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Fri 16th Feb 2024 - Friday Opinion
Subjects: From festive highs to January lows: charting the path forward for hospitality, building monsters, a positive start to 2024 for the foodservice industry, the growth of desi pubs
Authors: Mark Bentley, David Read, Maria Vanifatova, Phil Mellows

From festive highs to January lows: charting the path forward for hospitality by Mark Bentley

When I wrote my last opinion piece back in early December, the hope was that we’d enjoy a bumper Christmas, with the positivity continuing into 2024. The much-anticipated strong Christmas period materialised as expected, with year-on-year growth ramping up over the three weeks leading into Christmas, and pubs, bars and restaurants enjoying improved growth over this period. However, we were soon in January, and the headlines seemed to be dominated by talk of quieter trade and generally sluggish performance.

HDI’s card spending data, which tracks the purchasing behaviour of 10.2 million people across the UK hospitality sector, shows that coffee and sandwich, delivery and fast food and takeaway were the biggest winners in January, gaining an additional £2.82 out of every £100 share of our hospitality spend over the four weeks ending 30 January when compared with the spend over the same 12 week ending period. Notable winners here included the delivery aggregators (Deliveroo, Just Eat and Uber Eats), independent cafés and the likes of Greggs, McDonald’s and Costa. In contrast, pubs, bars and restaurants saw their “share of wallet” squeezed; the very sectors which enjoyed such strong performance in the run up to Christmas.   

So, what does this all mean for the predictions I made back in December, that the broad shape of the hospitality sector is going to remain relatively stable and that businesses could now adopt a more strategic approach and plan for the future? Well, the good news is that I still believe that this is absolutely the case! January is typically a quieter month for hospitality, with many of us inclined to reign in our spending after the excesses of the Christmas period, with hospitality coming back to life in February with key occasions such as Valentine’s Day and half term, and the days becoming noticeably longer.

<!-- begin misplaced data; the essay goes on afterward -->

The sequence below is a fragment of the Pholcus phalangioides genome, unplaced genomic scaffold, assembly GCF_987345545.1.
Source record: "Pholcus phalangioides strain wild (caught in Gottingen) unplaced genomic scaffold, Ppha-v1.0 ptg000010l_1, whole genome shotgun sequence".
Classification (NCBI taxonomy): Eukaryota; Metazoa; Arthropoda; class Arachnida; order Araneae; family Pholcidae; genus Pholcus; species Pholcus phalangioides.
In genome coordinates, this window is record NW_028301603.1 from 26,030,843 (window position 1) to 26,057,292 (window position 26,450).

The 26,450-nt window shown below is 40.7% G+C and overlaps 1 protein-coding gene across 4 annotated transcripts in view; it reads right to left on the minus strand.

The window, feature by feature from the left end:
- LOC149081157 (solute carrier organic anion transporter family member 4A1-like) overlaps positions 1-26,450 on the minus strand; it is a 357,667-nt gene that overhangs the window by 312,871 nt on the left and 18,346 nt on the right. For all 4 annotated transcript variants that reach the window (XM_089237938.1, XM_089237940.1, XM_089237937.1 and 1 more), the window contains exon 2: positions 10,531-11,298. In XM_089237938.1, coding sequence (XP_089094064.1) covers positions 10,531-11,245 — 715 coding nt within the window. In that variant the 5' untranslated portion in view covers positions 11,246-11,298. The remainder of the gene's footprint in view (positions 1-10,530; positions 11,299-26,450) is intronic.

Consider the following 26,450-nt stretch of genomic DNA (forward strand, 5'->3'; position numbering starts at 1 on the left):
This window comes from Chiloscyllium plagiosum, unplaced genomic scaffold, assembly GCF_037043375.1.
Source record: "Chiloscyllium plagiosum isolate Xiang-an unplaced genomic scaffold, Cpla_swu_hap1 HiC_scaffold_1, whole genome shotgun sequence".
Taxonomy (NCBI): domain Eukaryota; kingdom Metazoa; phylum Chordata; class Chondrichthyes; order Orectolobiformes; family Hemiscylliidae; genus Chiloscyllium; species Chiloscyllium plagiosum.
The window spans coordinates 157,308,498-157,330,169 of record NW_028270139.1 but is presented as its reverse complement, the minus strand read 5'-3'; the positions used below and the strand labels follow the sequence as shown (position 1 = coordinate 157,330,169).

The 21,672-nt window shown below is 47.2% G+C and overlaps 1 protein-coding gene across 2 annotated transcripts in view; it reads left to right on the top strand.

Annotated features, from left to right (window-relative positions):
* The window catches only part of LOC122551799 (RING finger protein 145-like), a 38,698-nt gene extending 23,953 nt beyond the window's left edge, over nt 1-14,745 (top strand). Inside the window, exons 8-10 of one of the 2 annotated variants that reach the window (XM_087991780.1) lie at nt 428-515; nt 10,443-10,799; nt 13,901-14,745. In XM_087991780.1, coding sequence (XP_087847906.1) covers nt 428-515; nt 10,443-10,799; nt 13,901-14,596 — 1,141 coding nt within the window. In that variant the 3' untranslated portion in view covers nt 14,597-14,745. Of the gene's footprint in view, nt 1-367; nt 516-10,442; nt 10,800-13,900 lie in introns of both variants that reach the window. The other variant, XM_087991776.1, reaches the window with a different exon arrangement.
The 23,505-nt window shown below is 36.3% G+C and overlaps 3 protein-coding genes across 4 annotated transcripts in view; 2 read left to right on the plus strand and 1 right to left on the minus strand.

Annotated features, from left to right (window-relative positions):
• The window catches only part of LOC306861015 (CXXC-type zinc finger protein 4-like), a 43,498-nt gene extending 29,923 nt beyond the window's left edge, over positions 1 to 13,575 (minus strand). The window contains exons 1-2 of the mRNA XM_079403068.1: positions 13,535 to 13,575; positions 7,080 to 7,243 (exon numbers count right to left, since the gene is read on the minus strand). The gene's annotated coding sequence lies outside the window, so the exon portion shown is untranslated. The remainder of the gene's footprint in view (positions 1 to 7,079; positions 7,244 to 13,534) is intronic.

As always, there’s challenges on the horizon, not least with the rise in the National Living Wage in April, which brings further inflationary pressures to businesses which have seen unprecedented levels of inflation over the last two years. HDI’s tracking of headline price movements in managed pubs and bars shows that the average cost of a main course is up by 20.8% (+£2.01) and the average cost of a drink is up by 17.2% (+57p) over the last two years. With such significant price increases already passed through to consumers, it’s understandable that operators are cautious about pushing price even further. Investing in customer insight work to better understand your customers, competitors and local markets will really pay dividends here, helping inform where price can be pushed, or conversely, where a more cautious approach would be advisable. 

When considering how to navigate the inflationary challenges, there’s also another way beyond pushing price and/or looking to drive efficiencies. I recently delivered a workshop with Karen Turton from Purple Story, during which one of the attendees commented that “it can’t just be about saving costs, we have to focus on increasing our market share.” Growing your way out of a challenge rather than cutting your way out is surely preferable, but what does this mean in practice? I believe that there’s a significant opportunity here for marketing and operations teams to work even more closely together to identify opportunities to drive further growth.